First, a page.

Author Chris Overdorf attended West Point where he studied geography and computer science before unfortunate injuries sidelined his military career. Chris is SCJ’s Principal Landscape Architect in our Wenatchee office.
At this time of year, I always get nostalgic, somber, yet antsy and excited. The Army-Navy Game is upon us.
This Saturday, for the 120th time, the United States Military Academy football squad squares off against the United States Naval Academy on a field of “friendly strife” to battle for more than just bragging rights. This is a storied rivalry that eclipses college sports and brings focus to personal character, sacrifice, and fortitude. The first game was played on “The Plain” at West Point on November 29,1890, which unfortunately Army lost 24-0. Currently, Navy leads the series 60-52-7.
What makes this game special is that all the players (and their classmates and soldiers-in-arms) are not playing because of the lure of big potential professional football contracts, but because they want to serve our country as career military officers. They are willing to sacrifice themselves for our country and our ideals. They are dedicated, committed, smart, talented – they don’t give up. They play not for themselves, but for their fellow soldiers next to them and ultimately, for us.
It’s more than just a game. Athletics plays a prominent role in the life of a cadet or midshipman (or “zoomie”—sorry Air Force Academy). Corps squad (NCAA-level) athletes practice and compete on a daily basis in addition to a crazy academic load and leadership responsibilities. Club sports athletes and intramural athletes are always active as well, often having to also participate in parade drill practice. Athletics isn’t just for fun; it’s a graded pillar of development at West Point comparable to academics and leadership.
About Army athletics, General Douglas MacArthur said, “Upon the fields of friendly strife are sown the seeds that on other days, on other fields, will bear the fruits of victory.” The lessons and experiences athletes take away from competition leads to more competence and confidence in battle and, with it, victory. And for many of them, the lessons learned in athletics will resonate as they trade one uniform for another and become leaders in our armed forces.
The ultimate outcomes and importance of athletics come down to teamwork, supporting a common mission, sacrifice for the greater good, exhibiting courage and perseverance when fear and pain is pushing you to quit. When I was a cadet, I had the honor to serve alongside many people that were extreme examples of fortitude.
Greg Gadson was one of them. A defensive tackle for Army, he epitomized what it meant to be a cadet and to serve his country. After graduating from West Point in 1989, he rose up through the ranks, leading soldiers in Baghdad during Operation Desert Shield/Desert Storm. While serving there as Commander of the 2-32 Field Artillery Battalion in 2007, his vehicle was struck by a roadside bomb. The explosion left Gadson badly injured and he had to have both legs amputated above the knee because of irreparable damage.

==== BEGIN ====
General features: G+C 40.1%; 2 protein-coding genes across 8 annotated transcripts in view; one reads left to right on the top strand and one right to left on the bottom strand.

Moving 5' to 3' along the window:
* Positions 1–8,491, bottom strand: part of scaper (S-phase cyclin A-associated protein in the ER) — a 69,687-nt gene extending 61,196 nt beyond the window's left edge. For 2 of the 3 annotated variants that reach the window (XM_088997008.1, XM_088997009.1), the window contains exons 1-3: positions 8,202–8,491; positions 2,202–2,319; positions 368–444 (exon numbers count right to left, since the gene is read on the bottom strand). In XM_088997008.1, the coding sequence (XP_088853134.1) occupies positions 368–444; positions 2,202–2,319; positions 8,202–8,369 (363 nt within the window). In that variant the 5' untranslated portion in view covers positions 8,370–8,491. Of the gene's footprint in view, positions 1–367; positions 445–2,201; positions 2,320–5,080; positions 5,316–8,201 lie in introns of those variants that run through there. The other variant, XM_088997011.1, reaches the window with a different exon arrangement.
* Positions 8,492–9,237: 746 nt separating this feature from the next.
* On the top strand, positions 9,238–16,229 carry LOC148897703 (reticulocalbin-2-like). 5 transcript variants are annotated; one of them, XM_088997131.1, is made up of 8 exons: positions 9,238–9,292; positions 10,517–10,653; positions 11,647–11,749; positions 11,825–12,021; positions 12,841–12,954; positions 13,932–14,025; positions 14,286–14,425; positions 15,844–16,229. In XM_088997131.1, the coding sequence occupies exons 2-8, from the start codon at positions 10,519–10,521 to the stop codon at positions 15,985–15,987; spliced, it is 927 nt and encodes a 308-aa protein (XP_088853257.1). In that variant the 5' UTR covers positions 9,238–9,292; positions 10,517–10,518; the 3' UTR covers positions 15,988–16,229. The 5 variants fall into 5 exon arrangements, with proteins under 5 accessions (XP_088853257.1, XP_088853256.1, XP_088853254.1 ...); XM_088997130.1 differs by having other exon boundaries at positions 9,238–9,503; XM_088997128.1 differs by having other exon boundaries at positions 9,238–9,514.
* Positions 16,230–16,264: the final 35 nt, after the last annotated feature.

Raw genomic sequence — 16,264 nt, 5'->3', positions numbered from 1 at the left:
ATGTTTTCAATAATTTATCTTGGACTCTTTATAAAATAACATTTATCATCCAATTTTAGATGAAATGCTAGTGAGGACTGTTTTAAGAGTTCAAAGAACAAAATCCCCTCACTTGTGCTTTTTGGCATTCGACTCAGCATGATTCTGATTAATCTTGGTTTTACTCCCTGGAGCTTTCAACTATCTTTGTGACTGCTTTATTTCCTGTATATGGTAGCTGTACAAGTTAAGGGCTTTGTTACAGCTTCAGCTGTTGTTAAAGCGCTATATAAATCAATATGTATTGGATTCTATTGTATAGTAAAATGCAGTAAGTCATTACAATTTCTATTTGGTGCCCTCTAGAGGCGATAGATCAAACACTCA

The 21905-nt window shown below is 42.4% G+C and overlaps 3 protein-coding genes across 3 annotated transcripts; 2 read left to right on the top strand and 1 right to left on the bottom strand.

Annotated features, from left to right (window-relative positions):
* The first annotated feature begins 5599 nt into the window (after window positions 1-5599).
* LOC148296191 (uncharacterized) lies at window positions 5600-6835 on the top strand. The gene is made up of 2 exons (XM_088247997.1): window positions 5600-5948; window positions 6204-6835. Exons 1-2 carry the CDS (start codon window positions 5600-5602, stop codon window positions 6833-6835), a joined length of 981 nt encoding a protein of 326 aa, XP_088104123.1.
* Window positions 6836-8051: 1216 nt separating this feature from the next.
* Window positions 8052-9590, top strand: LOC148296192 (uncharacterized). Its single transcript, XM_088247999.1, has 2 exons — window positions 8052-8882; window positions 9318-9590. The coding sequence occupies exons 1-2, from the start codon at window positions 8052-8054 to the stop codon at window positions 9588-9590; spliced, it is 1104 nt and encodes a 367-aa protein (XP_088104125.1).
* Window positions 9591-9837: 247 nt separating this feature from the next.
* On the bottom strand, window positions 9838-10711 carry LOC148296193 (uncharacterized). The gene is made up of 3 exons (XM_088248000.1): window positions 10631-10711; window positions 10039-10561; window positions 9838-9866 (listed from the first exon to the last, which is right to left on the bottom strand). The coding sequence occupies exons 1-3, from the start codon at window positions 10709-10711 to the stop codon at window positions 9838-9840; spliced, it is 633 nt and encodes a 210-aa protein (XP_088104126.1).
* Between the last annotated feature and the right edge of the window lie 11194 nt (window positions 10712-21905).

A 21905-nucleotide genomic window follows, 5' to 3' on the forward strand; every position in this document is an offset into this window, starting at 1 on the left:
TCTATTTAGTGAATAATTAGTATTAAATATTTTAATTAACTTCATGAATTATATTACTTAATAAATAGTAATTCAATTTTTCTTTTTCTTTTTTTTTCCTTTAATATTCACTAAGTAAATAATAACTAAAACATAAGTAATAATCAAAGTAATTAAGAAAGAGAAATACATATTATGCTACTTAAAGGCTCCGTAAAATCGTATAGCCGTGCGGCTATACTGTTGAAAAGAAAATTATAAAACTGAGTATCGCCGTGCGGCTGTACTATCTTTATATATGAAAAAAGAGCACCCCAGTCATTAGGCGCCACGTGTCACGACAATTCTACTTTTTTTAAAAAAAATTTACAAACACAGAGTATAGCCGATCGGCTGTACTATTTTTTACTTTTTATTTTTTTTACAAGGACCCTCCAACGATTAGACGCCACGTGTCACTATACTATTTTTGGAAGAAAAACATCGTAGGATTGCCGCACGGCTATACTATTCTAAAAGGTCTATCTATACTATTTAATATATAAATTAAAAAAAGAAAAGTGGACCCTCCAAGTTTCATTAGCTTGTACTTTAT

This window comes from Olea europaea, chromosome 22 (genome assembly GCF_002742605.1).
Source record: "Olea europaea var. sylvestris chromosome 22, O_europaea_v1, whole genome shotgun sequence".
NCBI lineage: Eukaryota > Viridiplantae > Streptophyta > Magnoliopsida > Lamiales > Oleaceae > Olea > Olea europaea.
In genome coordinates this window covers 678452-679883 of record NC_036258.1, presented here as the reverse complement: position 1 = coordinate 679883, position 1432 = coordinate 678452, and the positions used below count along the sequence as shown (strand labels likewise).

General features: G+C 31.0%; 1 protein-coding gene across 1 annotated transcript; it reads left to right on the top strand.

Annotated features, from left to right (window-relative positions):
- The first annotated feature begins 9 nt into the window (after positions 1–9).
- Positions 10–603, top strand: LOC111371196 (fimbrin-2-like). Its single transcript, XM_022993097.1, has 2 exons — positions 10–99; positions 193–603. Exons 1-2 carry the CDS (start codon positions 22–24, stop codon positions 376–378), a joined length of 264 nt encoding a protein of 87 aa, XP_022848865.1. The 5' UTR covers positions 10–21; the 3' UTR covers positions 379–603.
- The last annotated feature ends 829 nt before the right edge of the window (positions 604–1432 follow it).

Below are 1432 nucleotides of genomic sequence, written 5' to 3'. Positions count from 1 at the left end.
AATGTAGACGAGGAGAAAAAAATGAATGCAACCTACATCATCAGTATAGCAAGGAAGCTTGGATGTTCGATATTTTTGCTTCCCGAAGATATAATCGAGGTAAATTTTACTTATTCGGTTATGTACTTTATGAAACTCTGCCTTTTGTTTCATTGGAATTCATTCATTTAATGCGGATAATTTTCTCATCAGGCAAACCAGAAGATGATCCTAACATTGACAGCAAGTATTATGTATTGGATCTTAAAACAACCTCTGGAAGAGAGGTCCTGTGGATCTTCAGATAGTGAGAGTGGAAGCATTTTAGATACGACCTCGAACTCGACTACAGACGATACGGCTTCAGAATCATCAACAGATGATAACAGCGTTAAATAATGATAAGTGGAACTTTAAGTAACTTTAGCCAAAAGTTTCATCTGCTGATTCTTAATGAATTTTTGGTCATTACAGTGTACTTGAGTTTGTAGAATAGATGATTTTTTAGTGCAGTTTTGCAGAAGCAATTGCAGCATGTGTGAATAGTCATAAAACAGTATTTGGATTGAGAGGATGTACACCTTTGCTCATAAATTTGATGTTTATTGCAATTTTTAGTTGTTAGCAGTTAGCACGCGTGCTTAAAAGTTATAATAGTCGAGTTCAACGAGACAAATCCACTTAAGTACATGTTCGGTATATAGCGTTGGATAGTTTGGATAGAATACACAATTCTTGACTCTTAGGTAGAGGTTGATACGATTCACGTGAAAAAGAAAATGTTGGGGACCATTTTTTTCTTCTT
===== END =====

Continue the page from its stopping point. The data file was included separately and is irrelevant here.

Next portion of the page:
Instead of taking a medical retirement, Gadson requested to stay on active duty. In 2014, he retired after serving as the Garrison Commander of Fort Belvoir, VA, where he oversaw more than 50,000 military personnel. Today he is known for his work as a motivational speaker, actor, and photographer.
In an interview after his retirement, while reflecting on his resilience, Greg said, “My time as a football player and cadet has been very helpful. One of the first things I said when I regained consciousness was about Army-Navy. Certainly, the lessons I learned at West Point and on the football field, in terms of working hard, about never giving up and always looking forward helped. One of the things I share with people is that if you make a good play or a bad play, it’s in the past. You have to play the next play. That was one of the bigger lessons I learned. You can’t live in the past. You have to continue to prove yourself, continue to play.”
Those are incredible words to aspire to.
So this weekend, while watching Army-Navy, please think about your friends, neighbors, and relatives who have served or are currently serving. Think about their sacrifices and how you can find inspiration in playing the next play.
And definitely watch to the end. Following each game, each team’s players sing both teams’ alma maters while both legions of cadets and midshipmen stand in silent respect. The winning team joins the losing team and sings facing the losing team’s students. Then the losing team joins the victors on their side of the field and sings the winner’s alma mater to its students.
This act is a show of mutual respect and solidarity that still turns me into a blubbering mess as I remember standing alongside and being in the company of people like Greg.
Go Army! Beat Navy!